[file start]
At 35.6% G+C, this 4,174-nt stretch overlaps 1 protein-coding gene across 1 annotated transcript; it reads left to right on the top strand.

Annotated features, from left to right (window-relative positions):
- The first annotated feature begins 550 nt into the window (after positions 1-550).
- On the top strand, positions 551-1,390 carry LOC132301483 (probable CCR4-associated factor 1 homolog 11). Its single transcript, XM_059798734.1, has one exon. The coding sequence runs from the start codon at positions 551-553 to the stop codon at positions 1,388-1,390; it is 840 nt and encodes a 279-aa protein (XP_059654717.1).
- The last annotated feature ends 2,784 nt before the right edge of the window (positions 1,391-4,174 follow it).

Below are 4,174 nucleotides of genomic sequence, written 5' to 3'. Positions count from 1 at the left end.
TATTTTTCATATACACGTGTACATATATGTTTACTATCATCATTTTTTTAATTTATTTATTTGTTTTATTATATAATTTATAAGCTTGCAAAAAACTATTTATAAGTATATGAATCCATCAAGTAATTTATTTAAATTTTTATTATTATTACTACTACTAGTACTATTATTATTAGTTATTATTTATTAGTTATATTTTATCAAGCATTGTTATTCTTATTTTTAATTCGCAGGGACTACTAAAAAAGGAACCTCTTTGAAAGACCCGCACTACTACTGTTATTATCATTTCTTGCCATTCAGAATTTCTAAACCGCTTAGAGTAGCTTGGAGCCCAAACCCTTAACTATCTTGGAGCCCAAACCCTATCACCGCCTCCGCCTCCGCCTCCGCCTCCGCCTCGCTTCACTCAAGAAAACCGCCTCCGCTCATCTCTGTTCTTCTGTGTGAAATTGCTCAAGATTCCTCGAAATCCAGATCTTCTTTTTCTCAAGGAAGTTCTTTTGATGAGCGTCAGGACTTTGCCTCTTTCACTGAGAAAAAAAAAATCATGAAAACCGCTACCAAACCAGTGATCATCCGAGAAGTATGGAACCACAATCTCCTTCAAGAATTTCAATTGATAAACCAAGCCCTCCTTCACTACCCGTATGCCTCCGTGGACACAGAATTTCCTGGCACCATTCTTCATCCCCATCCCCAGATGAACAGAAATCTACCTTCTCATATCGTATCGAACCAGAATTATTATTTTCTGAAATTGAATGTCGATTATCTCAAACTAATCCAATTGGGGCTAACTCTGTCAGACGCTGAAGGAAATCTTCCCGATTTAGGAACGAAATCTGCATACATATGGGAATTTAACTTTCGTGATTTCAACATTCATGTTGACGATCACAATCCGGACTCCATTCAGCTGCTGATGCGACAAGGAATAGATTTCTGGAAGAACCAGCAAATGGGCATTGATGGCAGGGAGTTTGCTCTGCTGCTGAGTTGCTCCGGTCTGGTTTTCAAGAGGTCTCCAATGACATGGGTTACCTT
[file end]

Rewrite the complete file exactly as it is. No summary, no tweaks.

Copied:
At 35.6% G+C, this 4,174-nt stretch overlaps 1 protein-coding gene across 1 annotated transcript; it reads left to right on the top strand.

Annotated features, from left to right (window-relative positions):
- The first annotated feature begins 550 nt into the window (after positions 1-550).
- On the top strand, positions 551-1,390 carry LOC132301483 (probable CCR4-associated factor 1 homolog 11). Its single transcript, XM_059798734.1, has one exon. The coding sequence runs from the start codon at positions 551-553 to the stop codon at positions 1,388-1,390; it is 840 nt and encodes a 279-aa protein (XP_059654717.1).
- The last annotated feature ends 2,784 nt before the right edge of the window (positions 1,391-4,174 follow it).

Below are 4,174 nucleotides of genomic sequence, written 5' to 3'. Positions count from 1 at the left end.
TATTTTTCATATACACGTGTACATATATGTTTACTATCATCATTTTTTTAATTTATTTATTTGTTTTATTATATAATTTATAAGCTTGCAAAAAACTATTTATAAGTATATGAATCCATCAAGTAATTTATTTAAATTTTTATTATTATTACTACTACTAGTACTATTATTATTAGTTATTATTTATTAGTTATATTTTATCAAGCATTGTTATTCTTATTTTTAATTCGCAGGGACTACTAAAAAAGGAACCTCTTTGAAAGACCCGCACTACTACTGTTATTATCATTTCTTGCCATTCAGAATTTCTAAACCGCTTAGAGTAGCTTGGAGCCCAAACCCTTAACTATCTTGGAGCCCAAACCCTATCACCGCCTCCGCCTCCGCCTCCGCCTCCGCCTCGCTTCACTCAAGAAAACCGCCTCCGCTCATCTCTGTTCTTCTGTGTGAAATTGCTCAAGATTCCTCGAAATCCAGATCTTCTTTTTCTCAAGGAAGTTCTTTTGATGAGCGTCAGGACTTTGCCTCTTTCACTGAGAAAAAAAAAATCATGAAAACCGCTACCAAACCAGTGATCATCCGAGAAGTATGGAACCACAATCTCCTTCAAGAATTTCAATTGATAAACCAAGCCCTCCTTCACTACCCGTATGCCTCCGTGGACACAGAATTTCCTGGCACCATTCTTCATCCCCATCCCCAGATGAACAGAAATCTACCTTCTCATATCGTATCGAACCAGAATTATTATTTTCTGAAATTGAATGTCGATTATCTCAAACTAATCCAATTGGGGCTAACTCTGTCAGACGCTGAAGGAAATCTTCCCGATTTAGGAACGAAATCTGCATACATATGGGAATTTAACTTTCGTGATTTCAACATTCATGTTGACGATCACAATCCGGACTCCATTCAGCTGCTGATGCGACAAGGAATAGATTTCTGGAAGAACCAGCAAATGGGCATTGATGGCAGGGAGTTTGCTCTGCTGCTGAGTTGCTCCGGTCTGGTTTTCAAGAGGTCTCCAATGACATGGGTTACCTT